While researching the club’s history, I came upon a list of members, beginning in 1941. Of the first 29, only two are still alive: Frank ‘Conky’ Giaquinto (pictured above on the left) and Sam Scolapio (pictured above on the right), both caddies in the late 1940’s and early 50’s. Yes, that is the same Conky (above) who won the 1957 State Title and the same Sam who caddied for Zaharias. They joined the club in 1957, Conky a few months before Sam. Both are still active golfers and major storytellers, keeping the history of the club alive.
Although many of the names and faces have changed, Sunny Croft continues to maintain the same high standards and expectations established by the first board in 1938. This year, the club welcomed 26 new members. They have a weekly bridge club, an active men’s and women’s golf association, host several charitable and club tournaments, and organize many family social events. As one person said, “Sunny Croft is more than a golf club – it is a lifestyle.”
Today, many outstanding area golfers call Sunny Croft home: 14-time Club Champion Eric Giaquinto, 10—time Champion Ceil Cole, Senior Champion Jim Rogers, and current Club Champions Ceil Cole and John Cleavenger.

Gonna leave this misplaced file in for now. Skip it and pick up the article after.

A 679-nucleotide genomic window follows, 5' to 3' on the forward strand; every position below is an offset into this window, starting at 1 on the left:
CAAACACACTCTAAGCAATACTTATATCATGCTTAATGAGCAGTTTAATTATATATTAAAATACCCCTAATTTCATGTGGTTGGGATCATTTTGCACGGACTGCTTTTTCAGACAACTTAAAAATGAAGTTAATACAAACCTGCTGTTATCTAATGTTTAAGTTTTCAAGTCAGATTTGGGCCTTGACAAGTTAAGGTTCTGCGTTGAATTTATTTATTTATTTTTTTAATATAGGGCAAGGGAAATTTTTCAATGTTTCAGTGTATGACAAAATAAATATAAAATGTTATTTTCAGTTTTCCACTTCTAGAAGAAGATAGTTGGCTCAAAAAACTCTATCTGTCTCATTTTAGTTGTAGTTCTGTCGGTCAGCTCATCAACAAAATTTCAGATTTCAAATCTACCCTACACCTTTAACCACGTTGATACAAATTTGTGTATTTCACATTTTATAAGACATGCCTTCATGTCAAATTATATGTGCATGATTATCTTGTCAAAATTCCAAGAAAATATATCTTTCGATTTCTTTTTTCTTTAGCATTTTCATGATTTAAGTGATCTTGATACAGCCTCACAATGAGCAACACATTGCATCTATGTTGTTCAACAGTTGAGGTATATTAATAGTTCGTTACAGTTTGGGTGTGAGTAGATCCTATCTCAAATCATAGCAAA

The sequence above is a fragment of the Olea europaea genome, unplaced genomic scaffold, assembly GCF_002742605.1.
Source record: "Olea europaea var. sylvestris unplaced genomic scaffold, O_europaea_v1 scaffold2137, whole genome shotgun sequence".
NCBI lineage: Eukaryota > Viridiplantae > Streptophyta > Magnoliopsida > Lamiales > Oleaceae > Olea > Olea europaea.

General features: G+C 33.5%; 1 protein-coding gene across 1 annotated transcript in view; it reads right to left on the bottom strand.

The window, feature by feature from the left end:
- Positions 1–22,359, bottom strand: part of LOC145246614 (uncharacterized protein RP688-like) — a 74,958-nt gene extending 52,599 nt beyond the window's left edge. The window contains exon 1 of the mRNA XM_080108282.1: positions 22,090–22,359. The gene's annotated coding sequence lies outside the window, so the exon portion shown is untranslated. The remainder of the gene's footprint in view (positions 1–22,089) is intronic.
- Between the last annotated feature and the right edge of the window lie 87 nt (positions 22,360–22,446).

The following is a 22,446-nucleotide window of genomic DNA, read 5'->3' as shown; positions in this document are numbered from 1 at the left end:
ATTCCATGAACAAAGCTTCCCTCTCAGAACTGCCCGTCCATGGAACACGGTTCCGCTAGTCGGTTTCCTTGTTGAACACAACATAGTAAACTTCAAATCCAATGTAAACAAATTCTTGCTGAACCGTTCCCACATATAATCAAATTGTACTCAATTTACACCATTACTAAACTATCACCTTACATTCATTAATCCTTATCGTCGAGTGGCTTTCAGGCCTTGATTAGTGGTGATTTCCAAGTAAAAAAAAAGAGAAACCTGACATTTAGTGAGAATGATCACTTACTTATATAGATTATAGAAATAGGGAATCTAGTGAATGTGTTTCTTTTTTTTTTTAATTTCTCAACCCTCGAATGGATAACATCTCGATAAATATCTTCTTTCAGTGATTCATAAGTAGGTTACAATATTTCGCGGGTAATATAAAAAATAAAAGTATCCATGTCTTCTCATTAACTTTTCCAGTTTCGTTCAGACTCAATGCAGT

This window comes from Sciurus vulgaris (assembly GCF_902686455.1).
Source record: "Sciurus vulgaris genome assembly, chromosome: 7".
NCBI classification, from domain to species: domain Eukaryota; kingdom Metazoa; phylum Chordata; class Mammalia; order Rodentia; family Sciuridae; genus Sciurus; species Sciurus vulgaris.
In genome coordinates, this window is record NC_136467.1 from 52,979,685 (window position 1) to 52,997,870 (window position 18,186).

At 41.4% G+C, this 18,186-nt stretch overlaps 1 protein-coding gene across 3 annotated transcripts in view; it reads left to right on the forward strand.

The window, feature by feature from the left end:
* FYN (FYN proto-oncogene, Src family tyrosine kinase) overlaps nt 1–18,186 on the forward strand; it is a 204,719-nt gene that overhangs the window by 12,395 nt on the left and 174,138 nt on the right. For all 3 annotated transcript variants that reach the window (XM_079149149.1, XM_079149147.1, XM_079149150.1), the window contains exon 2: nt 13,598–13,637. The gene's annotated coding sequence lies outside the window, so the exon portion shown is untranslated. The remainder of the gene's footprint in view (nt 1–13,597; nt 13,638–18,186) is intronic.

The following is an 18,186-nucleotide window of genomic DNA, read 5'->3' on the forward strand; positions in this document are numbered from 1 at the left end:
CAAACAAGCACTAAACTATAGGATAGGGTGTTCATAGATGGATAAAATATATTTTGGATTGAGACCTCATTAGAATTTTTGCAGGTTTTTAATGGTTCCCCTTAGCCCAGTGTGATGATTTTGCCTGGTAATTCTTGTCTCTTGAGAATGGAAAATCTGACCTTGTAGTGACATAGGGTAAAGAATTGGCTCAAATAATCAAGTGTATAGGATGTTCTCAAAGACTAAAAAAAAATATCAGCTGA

For the locally-curious golfers and those traveling through the area, stop and experience her lush fairways, manicured greens, fine food, friendly atmosphere, and surprisingly affordable memberships. And, if time permits, sit on the patio and just experience a history lesson like no other. Only then will you truly understand why she is called ‘Golf’s Jewel in the Hills.”
Before you leave, you must visit the club’s photo gallery. Click the video below for a magical tour of Sunny Croft Country Club. For those interested in a guided tour or a story session, contact me and I will make the arrangements. The restaurant, bar, and golf course are open to the public.
A special “Thank you” to Jim Scolapio whose book “A Pictorial History of Sunny Croft Country Club” provided much of the information for this column.
Until next time,